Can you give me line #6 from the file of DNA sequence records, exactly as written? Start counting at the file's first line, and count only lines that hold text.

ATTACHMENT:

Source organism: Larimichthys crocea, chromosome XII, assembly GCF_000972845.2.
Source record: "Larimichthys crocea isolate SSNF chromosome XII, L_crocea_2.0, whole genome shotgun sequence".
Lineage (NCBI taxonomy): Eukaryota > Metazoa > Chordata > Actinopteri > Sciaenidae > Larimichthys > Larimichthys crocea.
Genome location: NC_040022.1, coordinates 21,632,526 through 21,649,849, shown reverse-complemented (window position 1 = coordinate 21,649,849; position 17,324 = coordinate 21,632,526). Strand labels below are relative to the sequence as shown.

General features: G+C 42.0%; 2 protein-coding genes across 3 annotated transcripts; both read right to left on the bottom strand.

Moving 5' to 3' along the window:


Moving 5' to 3' along the window: